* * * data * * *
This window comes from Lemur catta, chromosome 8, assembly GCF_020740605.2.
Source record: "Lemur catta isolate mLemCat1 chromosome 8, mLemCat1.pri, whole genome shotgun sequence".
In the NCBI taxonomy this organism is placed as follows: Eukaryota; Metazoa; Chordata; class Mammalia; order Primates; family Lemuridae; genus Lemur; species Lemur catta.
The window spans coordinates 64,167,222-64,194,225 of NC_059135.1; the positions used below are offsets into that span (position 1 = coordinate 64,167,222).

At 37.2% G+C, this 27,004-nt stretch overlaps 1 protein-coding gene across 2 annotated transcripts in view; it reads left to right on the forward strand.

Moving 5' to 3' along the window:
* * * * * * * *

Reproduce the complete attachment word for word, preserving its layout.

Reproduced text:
This window comes from Lemur catta, chromosome 8, assembly GCF_020740605.2.
Source record: "Lemur catta isolate mLemCat1 chromosome 8, mLemCat1.pri, whole genome shotgun sequence".
In the NCBI taxonomy this organism is placed as follows: Eukaryota; Metazoa; Chordata; class Mammalia; order Primates; family Lemuridae; genus Lemur; species Lemur catta.
The window spans coordinates 64,167,222-64,194,225 of NC_059135.1; the positions used below are offsets into that span (position 1 = coordinate 64,167,222).

At 37.2% G+C, this 27,004-nt stretch overlaps 1 protein-coding gene across 2 annotated transcripts in view; it reads left to right on the forward strand.

Moving 5' to 3' along the window: